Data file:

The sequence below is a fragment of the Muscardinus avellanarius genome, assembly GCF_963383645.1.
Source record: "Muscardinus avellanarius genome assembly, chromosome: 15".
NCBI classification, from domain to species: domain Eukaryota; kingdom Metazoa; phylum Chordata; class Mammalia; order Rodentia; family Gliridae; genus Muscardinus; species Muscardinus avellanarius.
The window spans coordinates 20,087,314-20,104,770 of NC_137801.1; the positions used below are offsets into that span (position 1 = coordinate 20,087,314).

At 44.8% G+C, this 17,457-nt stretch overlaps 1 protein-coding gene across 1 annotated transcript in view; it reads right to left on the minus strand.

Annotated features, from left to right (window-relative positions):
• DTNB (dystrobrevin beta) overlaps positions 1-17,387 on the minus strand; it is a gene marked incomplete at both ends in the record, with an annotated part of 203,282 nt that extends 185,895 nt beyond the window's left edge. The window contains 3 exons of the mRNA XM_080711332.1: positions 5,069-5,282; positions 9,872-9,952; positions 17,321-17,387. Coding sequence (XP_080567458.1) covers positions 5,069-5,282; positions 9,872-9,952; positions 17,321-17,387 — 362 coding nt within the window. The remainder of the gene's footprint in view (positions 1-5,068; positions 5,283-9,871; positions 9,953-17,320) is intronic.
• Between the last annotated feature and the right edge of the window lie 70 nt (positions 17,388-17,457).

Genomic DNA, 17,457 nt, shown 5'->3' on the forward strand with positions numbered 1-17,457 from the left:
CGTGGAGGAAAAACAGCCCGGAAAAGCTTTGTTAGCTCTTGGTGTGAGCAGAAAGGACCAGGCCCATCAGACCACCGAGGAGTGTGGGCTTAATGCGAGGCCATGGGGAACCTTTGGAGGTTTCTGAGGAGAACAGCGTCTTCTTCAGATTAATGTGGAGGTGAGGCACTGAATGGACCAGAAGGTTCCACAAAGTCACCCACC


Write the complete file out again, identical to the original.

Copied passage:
The sequence below is a fragment of the Muscardinus avellanarius genome, assembly GCF_963383645.1.
Source record: "Muscardinus avellanarius genome assembly, chromosome: 15".
NCBI classification, from domain to species: domain Eukaryota; kingdom Metazoa; phylum Chordata; class Mammalia; order Rodentia; family Gliridae; genus Muscardinus; species Muscardinus avellanarius.
The window spans coordinates 20,087,314-20,104,770 of NC_137801.1; the positions used below are offsets into that span (position 1 = coordinate 20,087,314).

At 44.8% G+C, this 17,457-nt stretch overlaps 1 protein-coding gene across 1 annotated transcript in view; it reads right to left on the minus strand.

Annotated features, from left to right (window-relative positions):
• DTNB (dystrobrevin beta) overlaps positions 1-17,387 on the minus strand; it is a gene marked incomplete at both ends in the record, with an annotated part of 203,282 nt that extends 185,895 nt beyond the window's left edge. The window contains 3 exons of the mRNA XM_080711332.1: positions 5,069-5,282; positions 9,872-9,952; positions 17,321-17,387. Coding sequence (XP_080567458.1) covers positions 5,069-5,282; positions 9,872-9,952; positions 17,321-17,387 — 362 coding nt within the window. The remainder of the gene's footprint in view (positions 1-5,068; positions 5,283-9,871; positions 9,953-17,320) is intronic.
• Between the last annotated feature and the right edge of the window lie 70 nt (positions 17,388-17,457).

Genomic DNA, 17,457 nt, shown 5'->3' on the forward strand with positions numbered 1-17,457 from the left:
CGTGGAGGAAAAACAGCCCGGAAAAGCTTTGTTAGCTCTTGGTGTGAGCAGAAAGGACCAGGCCCATCAGACCACCGAGGAGTGTGGGCTTAATGCGAGGCCATGGGGAACCTTTGGAGGTTTCTGAGGAGAACAGCGTCTTCTTCAGATTAATGTGGAGGTGAGGCACTGAATGGACCAGAAGGTTCCACAAAGTCACCCACC